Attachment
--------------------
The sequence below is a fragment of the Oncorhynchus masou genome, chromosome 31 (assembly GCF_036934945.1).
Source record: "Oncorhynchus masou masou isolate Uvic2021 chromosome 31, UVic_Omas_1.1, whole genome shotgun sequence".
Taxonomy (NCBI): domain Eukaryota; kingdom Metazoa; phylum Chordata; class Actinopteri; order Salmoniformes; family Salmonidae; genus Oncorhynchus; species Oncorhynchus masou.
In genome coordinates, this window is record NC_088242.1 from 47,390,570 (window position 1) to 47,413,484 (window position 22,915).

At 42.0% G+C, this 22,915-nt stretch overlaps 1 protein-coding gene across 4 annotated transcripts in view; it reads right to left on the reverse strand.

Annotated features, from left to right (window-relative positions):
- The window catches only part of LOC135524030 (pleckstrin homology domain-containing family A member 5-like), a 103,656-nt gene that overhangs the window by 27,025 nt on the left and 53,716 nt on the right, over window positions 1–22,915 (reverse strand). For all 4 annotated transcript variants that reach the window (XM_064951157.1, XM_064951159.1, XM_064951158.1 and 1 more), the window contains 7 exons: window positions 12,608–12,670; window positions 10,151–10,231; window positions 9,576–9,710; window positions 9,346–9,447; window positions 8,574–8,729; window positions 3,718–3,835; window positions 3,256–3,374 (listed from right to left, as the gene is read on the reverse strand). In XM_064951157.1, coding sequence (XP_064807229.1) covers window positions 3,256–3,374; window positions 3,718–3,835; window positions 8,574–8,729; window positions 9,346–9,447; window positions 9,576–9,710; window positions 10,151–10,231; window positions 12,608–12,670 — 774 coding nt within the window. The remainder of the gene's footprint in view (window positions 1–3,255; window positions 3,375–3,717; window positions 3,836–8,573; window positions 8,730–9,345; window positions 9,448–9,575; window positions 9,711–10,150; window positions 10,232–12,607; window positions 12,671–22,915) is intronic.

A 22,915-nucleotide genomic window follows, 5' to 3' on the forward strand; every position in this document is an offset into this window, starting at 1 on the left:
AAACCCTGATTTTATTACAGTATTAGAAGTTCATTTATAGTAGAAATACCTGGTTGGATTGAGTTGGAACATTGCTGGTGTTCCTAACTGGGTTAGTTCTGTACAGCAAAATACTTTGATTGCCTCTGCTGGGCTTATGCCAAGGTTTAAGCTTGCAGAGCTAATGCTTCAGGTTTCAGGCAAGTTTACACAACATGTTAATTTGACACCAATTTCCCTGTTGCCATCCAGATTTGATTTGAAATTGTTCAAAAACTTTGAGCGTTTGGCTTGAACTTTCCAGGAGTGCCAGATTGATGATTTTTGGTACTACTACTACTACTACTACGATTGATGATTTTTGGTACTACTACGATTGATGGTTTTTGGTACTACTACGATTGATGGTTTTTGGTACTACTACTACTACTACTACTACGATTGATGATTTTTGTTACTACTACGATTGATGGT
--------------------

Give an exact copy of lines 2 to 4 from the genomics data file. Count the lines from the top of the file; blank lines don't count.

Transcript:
Source record: "Oncorhynchus masou masou isolate Uvic2021 chromosome 31, UVic_Omas_1.1, whole genome shotgun sequence".
Taxonomy (NCBI): domain Eukaryota; kingdom Metazoa; phylum Chordata; class Actinopteri; order Salmoniformes; family Salmonidae; genus Oncorhynchus; species Oncorhynchus masou.
In genome coordinates, this window is record NC_088242.1 from 47,390,570 (window position 1) to 47,413,484 (window position 22,915).